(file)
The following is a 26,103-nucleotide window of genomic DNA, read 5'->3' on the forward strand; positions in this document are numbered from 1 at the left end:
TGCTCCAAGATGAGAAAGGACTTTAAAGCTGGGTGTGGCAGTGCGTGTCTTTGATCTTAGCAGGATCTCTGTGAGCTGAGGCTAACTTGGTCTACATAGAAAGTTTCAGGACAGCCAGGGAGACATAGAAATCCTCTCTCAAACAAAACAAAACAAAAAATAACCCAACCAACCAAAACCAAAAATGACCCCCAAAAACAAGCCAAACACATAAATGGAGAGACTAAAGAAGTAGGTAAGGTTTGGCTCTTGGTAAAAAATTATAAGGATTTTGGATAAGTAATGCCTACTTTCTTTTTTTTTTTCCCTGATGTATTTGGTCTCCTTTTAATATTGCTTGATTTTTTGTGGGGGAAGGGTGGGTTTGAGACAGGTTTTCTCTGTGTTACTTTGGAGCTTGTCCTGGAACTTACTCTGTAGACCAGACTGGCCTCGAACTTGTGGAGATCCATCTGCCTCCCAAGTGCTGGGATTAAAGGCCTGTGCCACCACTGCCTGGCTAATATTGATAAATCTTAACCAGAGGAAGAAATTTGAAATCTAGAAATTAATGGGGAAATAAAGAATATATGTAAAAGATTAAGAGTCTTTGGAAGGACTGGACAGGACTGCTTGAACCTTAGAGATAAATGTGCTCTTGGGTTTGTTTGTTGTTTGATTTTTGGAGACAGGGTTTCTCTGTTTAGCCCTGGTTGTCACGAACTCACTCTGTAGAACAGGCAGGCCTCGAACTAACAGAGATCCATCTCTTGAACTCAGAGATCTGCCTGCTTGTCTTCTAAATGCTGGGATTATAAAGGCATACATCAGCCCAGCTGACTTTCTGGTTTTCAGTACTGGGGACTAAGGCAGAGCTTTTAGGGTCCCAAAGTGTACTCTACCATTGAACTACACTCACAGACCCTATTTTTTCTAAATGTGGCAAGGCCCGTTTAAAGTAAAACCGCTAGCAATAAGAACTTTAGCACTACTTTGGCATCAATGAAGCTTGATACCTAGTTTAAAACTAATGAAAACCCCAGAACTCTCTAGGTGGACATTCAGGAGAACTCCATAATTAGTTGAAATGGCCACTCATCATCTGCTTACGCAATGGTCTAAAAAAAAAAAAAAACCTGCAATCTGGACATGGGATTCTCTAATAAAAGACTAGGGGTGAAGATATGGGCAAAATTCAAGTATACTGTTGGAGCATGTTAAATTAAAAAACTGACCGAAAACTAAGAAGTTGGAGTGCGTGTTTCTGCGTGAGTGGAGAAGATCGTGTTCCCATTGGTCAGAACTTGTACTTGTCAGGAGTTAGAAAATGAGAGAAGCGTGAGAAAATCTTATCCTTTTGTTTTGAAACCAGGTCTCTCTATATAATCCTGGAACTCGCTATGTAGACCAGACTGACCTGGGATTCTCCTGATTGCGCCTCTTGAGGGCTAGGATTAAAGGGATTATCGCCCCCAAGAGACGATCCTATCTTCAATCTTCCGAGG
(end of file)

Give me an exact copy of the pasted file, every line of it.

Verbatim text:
The following is a 26,103-nucleotide window of genomic DNA, read 5'->3' on the forward strand; positions in this document are numbered from 1 at the left end:
TGCTCCAAGATGAGAAAGGACTTTAAAGCTGGGTGTGGCAGTGCGTGTCTTTGATCTTAGCAGGATCTCTGTGAGCTGAGGCTAACTTGGTCTACATAGAAAGTTTCAGGACAGCCAGGGAGACATAGAAATCCTCTCTCAAACAAAACAAAACAAAAAATAACCCAACCAACCAAAACCAAAAATGACCCCCAAAAACAAGCCAAACACATAAATGGAGAGACTAAAGAAGTAGGTAAGGTTTGGCTCTTGGTAAAAAATTATAAGGATTTTGGATAAGTAATGCCTACTTTCTTTTTTTTTTTCCCTGATGTATTTGGTCTCCTTTTAATATTGCTTGATTTTTTGTGGGGGAAGGGTGGGTTTGAGACAGGTTTTCTCTGTGTTACTTTGGAGCTTGTCCTGGAACTTACTCTGTAGACCAGACTGGCCTCGAACTTGTGGAGATCCATCTGCCTCCCAAGTGCTGGGATTAAAGGCCTGTGCCACCACTGCCTGGCTAATATTGATAAATCTTAACCAGAGGAAGAAATTTGAAATCTAGAAATTAATGGGGAAATAAAGAATATATGTAAAAGATTAAGAGTCTTTGGAAGGACTGGACAGGACTGCTTGAACCTTAGAGATAAATGTGCTCTTGGGTTTGTTTGTTGTTTGATTTTTGGAGACAGGGTTTCTCTGTTTAGCCCTGGTTGTCACGAACTCACTCTGTAGAACAGGCAGGCCTCGAACTAACAGAGATCCATCTCTTGAACTCAGAGATCTGCCTGCTTGTCTTCTAAATGCTGGGATTATAAAGGCATACATCAGCCCAGCTGACTTTCTGGTTTTCAGTACTGGGGACTAAGGCAGAGCTTTTAGGGTCCCAAAGTGTACTCTACCATTGAACTACACTCACAGACCCTATTTTTTCTAAATGTGGCAAGGCCCGTTTAAAGTAAAACCGCTAGCAATAAGAACTTTAGCACTACTTTGGCATCAATGAAGCTTGATACCTAGTTTAAAACTAATGAAAACCCCAGAACTCTCTAGGTGGACATTCAGGAGAACTCCATAATTAGTTGAAATGGCCACTCATCATCTGCTTACGCAATGGTCTAAAAAAAAAAAAAAACCTGCAATCTGGACATGGGATTCTCTAATAAAAGACTAGGGGTGAAGATATGGGCAAAATTCAAGTATACTGTTGGAGCATGTTAAATTAAAAAACTGACCGAAAACTAAGAAGTTGGAGTGCGTGTTTCTGCGTGAGTGGAGAAGATCGTGTTCCCATTGGTCAGAACTTGTACTTGTCAGGAGTTAGAAAATGAGAGAAGCGTGAGAAAATCTTATCCTTTTGTTTTGAAACCAGGTCTCTCTATATAATCCTGGAACTCGCTATGTAGACCAGACTGACCTGGGATTCTCCTGATTGCGCCTCTTGAGGGCTAGGATTAAAGGGATTATCGCCCCCAAGAGACGATCCTATCTTCAATCTTCCGAGG